Last year’s hurricanes served as reminders to us all about the importance of crisis management planning complete with examples of what to do—and what not to do. Remember the Pizza Hut manager who threatened to punish employees who evacuated for too long during Hurricane Irma? Well, Pizza Hut isn’t the only one revisiting policies on how to handle employees in natural disasters. A proposed ordinance went before Miami-Dade County in Florida that would prevent employers from retaliating against employees who evacuate under county orders. Under this proposed ordinance, if a non-essential employee complies with county evacuation orders during a declared state of emergency, employers may not withhold wages, demote, or terminate the employee for not working. Penalty for noncompliance will start with a base of $500. According to the county’s code, essential employees are those who are “critical to the performance of the employee’s department or agency’s mission during disaster situations within Miami-Dade county.” This proposal also narrows the essential employees to those employed by specific employers like hospitals and health care providers, public and private utilities, and government agencies.
Other companies like Starbucks have already stepped up without ordinances to offer pay to employees who were not able to work due to evacuation. Whether or not your county prohibits retaliation against county evacuations, your company should revisit the issue. Experts expect more counties in natural disaster prone areas to follow in Miami-Dade’s footsteps.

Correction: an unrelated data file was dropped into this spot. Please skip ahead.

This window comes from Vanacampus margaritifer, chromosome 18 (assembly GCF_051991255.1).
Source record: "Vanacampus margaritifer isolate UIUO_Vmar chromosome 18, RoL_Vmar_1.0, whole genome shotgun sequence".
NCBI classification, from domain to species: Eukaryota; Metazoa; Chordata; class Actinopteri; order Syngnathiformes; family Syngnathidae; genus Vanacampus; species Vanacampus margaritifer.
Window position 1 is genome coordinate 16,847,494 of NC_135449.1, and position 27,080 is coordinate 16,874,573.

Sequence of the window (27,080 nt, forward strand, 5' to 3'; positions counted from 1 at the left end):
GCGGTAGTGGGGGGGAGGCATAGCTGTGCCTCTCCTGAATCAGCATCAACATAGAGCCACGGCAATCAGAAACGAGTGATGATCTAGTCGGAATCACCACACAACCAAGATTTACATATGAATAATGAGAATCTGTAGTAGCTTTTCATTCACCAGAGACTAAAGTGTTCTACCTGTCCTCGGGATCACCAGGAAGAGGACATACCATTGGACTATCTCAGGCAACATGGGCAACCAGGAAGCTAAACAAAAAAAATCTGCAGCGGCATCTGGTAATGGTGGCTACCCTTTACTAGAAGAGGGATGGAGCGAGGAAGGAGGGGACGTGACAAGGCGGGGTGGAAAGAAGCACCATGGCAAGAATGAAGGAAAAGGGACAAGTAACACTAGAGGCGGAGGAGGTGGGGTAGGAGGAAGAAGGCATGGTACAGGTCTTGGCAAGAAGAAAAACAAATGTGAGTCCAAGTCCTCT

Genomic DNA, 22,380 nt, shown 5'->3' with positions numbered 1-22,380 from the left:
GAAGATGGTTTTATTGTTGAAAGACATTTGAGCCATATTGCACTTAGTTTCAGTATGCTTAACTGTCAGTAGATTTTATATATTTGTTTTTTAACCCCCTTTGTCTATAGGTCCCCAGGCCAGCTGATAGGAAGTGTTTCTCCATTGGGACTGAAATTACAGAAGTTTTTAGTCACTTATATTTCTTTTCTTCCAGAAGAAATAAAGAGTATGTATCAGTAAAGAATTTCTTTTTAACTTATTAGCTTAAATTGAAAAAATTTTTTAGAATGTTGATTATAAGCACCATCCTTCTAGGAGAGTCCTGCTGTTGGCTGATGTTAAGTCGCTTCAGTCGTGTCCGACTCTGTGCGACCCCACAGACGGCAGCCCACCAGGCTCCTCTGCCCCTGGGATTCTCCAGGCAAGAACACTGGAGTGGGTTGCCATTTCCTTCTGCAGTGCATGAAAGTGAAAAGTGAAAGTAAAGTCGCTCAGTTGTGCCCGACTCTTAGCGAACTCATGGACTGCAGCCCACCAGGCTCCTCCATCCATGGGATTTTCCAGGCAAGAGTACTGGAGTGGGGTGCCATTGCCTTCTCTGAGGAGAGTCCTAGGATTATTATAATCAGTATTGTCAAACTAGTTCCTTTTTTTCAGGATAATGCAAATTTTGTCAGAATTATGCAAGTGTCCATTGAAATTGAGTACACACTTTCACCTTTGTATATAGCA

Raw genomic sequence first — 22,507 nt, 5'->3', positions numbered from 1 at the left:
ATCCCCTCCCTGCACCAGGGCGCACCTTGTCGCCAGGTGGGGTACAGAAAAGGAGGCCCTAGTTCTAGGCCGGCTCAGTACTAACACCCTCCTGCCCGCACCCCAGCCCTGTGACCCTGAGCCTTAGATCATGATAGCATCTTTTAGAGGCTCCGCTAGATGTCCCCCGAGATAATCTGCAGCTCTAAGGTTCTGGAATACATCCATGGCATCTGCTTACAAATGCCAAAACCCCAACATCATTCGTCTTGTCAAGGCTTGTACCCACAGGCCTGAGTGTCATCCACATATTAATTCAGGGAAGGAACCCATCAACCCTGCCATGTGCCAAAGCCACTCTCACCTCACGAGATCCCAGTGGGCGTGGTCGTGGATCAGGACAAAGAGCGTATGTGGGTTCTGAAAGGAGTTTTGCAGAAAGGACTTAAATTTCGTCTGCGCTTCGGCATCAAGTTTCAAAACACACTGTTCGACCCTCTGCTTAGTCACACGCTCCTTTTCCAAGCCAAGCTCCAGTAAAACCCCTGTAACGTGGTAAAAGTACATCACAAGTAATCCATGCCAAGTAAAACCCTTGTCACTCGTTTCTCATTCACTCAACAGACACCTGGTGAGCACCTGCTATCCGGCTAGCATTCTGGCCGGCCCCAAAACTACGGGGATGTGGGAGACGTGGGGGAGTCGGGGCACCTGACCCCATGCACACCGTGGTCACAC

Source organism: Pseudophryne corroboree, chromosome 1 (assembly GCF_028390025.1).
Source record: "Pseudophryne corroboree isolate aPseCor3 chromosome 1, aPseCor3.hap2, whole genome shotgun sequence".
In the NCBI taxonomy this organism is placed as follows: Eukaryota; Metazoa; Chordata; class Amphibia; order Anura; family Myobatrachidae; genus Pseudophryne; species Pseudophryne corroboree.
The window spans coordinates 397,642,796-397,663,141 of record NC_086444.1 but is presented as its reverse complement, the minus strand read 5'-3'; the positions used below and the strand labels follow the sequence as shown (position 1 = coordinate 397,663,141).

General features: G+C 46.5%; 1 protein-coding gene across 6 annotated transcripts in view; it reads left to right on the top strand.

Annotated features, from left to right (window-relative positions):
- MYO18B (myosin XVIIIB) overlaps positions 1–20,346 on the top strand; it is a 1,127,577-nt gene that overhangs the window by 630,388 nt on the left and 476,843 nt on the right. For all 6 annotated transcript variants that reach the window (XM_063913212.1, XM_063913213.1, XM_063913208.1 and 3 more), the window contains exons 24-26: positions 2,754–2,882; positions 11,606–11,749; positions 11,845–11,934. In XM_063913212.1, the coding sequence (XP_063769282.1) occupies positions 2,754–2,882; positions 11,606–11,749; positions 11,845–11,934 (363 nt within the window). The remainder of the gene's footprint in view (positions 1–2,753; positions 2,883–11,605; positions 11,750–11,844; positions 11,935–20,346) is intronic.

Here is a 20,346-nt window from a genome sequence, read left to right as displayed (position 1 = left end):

Austin brings paid sick leave to the Lone Star State
After a 9-2 City Council vote, Austin became the first city in Texas to mandate paid sick leave for non-government employers. This ordinance will require private employers to give their workers up to 64 hours of paid sick leave. Paid sick leave hours will accrue at the rate of one hour for every 30 hours worked. Companies with 15 or fewer employees can cap their hour allotment at 48 hours. The ordinance will go into effect on October 1, 2018. Employers with five or fewer employees, often referred to as micro-businesses, will have until October 2020 to comply.
Advocates for the ordinance, like former Texas Senator and current Austin resident Wendy Davis, believe this regulation will have a “unique impact” on women and help boost morale for all workers. Critics would like to see a paid sick leave ordinance that could offer benefits to a wider range of businesses in the community. This ordinance is part of a larger trend in the U.S. with nine states and the District of Columbia having already regulated paid sick leave, and many more cities following suit. HR professionals should stay familiar with legislative proceedings at their city and state levels.
OSHA announces filing extension for recordkeeping rule under new electronic reporting system
Employers will now have an additional two weeks to file electronic illness and injury forms under the OSHA recordkeeping rule. On November 22, 2017, OSHA extended the deadline for submitting electronic illness and injury reports from December 1, 2017 to December 15, 2017.
OSHA stated in a news release that the extension will “allow affected employers additional time to become familiar with a new electronic reporting system launched on August 1, 2017.” The release also notes that OSHA is “currently reviewing the other provisions of its final rule to Improve Tracking of Workplace Injuries and Illnesses, and intends to publish a notice of proposed rulemaking to reconsider, revise, or remove portions of that rule in 2018.”